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Understanding Urinary Incontinence 
for Today's Caregiver

By Jacek L. Mostwin, MD, DPhil & Rene Genadry, MD

(Page 1 of 3)  
 

Thanks to a growing awareness of the physical problems and social repercussions of urinary incontinence, more and more people—including doctors—are taking incontinence seriously. This is good news for women dealing with this condition: there are health professionals available who understand what incontinence is, what causes it, and how to successfully treat and manage it. 

It is also good news for children caring for parents who are seniors, and those in the health profession who work with and care for elderly patients. Urinary incontinence becomes more common as women age. In fact, this condition can be responsible for as many as 50 percent of nursing home admissions, so learning what you can do now to help may lessen or prevent problems in the future.

Childbirth, menopause and aging of the nervous system all contribute to the development of incontinence over the many stages of a woman’s life. When younger women bear children, labor and delivery may stretch and tear muscles and nerves of the bladder and urethra and can injure the structures providing vaginal support. Although some women will develop symptoms of stress incontinence (leakage with coughing, laughing or exertion) during their pregnancy or shortly after delivery, these problems often disappear, only to return 10-20 years later. Stress incontinence can be improved with pelvic muscle exercises, weight loss, and, if necessary, will usually respond well to surgical treatment.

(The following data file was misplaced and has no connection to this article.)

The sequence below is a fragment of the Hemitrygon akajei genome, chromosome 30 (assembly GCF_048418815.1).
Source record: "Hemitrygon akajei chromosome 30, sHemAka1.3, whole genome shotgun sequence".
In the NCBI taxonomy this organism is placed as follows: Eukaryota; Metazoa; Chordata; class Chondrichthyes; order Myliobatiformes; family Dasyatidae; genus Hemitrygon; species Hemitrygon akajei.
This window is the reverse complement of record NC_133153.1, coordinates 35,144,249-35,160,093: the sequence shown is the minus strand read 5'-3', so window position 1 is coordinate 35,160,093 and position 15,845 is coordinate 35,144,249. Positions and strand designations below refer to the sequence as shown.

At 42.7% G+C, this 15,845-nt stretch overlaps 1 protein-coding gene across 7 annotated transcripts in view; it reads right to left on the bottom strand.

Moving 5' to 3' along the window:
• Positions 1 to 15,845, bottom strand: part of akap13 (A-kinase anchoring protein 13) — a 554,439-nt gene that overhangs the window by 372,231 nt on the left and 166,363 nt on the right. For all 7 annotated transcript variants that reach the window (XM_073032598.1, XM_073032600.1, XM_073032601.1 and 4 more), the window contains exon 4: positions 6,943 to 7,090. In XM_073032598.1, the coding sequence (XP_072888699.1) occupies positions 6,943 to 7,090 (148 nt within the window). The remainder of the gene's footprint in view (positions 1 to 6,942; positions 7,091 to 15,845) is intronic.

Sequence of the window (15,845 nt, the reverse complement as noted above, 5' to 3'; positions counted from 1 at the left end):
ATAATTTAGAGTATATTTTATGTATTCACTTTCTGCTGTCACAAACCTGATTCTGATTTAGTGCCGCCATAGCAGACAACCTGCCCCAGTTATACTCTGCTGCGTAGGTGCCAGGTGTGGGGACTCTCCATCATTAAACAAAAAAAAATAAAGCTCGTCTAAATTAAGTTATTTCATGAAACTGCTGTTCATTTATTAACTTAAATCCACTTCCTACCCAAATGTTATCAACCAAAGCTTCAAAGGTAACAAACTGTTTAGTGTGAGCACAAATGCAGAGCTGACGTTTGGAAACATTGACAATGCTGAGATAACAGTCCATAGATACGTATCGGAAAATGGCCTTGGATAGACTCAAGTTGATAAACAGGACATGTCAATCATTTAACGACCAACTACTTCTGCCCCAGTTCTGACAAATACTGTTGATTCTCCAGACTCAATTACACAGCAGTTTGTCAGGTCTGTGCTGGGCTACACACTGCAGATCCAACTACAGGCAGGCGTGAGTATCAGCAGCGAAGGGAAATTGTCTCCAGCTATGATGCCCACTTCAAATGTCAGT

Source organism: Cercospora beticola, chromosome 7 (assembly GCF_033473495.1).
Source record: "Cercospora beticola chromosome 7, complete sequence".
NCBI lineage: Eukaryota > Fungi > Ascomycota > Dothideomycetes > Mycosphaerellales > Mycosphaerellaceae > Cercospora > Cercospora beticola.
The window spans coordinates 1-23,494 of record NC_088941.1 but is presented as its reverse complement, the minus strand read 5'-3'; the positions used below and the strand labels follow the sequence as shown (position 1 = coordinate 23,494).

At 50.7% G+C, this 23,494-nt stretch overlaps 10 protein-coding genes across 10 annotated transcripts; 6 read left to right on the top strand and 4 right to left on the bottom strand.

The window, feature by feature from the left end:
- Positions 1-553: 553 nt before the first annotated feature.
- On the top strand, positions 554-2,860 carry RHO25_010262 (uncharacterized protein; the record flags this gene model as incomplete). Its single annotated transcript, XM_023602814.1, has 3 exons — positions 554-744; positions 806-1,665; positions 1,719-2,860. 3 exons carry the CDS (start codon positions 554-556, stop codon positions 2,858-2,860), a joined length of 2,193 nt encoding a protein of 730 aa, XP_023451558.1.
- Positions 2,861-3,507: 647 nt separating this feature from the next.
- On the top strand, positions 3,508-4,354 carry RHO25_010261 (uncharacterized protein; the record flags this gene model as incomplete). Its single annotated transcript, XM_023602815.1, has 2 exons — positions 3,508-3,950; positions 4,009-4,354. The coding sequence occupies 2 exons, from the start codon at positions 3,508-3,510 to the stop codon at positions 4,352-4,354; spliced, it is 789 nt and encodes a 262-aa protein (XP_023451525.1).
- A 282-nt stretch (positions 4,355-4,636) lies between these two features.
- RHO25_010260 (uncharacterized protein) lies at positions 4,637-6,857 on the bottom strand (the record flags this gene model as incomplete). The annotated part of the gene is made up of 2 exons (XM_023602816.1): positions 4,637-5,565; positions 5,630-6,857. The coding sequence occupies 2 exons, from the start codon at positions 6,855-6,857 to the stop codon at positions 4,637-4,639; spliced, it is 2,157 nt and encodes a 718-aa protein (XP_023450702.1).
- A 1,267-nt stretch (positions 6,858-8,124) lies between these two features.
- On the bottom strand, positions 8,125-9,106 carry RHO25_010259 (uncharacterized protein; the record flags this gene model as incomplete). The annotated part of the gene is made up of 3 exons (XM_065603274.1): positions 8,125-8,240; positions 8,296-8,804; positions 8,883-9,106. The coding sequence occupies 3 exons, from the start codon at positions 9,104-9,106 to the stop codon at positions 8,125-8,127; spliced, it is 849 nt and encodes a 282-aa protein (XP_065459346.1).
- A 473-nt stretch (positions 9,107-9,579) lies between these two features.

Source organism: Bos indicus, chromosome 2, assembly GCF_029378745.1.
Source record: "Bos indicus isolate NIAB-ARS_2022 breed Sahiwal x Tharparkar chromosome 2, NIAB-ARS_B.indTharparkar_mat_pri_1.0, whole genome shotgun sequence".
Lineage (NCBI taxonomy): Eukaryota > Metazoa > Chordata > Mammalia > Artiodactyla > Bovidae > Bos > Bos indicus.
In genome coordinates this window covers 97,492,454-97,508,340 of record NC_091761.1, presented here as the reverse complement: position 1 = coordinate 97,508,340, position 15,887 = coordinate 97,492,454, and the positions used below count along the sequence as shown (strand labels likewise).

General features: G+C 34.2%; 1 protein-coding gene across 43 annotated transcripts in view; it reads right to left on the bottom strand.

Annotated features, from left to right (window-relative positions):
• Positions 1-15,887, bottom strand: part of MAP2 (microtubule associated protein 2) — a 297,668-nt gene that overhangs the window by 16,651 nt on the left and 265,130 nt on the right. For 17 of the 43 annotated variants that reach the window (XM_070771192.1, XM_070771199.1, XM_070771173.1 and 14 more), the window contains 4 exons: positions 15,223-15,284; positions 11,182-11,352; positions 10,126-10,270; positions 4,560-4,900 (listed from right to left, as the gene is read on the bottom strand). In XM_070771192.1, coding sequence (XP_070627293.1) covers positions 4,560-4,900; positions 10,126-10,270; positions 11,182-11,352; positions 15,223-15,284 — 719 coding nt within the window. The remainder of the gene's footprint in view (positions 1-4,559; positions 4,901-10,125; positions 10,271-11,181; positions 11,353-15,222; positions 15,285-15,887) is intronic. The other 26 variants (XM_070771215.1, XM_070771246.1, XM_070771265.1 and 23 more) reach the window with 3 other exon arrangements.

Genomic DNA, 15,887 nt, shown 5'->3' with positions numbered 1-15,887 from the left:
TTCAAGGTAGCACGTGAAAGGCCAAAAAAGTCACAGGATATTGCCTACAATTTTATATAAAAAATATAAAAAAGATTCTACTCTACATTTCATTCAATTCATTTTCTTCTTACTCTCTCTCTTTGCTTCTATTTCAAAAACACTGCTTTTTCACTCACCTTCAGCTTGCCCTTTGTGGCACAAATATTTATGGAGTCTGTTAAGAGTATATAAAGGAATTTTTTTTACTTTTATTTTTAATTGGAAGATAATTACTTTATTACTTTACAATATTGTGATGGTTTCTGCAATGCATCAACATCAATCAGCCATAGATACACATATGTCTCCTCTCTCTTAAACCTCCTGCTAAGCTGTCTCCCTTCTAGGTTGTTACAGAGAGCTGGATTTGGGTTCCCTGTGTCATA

As a woman passes through menopause, the muscle mass surrounding the urethra becomes thinner and resistance to leakage decreases. So even if there is good vaginal support, or very little sign of a “dropped bladder,” an older woman may start developing the same symptoms she had as a younger woman: leakage with coughing, sneezing or laughing.

Increasingly strong urges to urinate may begin to develop later in life, making it difficult to reach a toilet in time. This is called urge incontinence, and may become serious enough that a woman has to wear one or more pads a day to manage the leakage. These problems may respond well to treatments such as medications or injections of bulking agents like collagen (Contigen), although surgical repairs may still be required.

 

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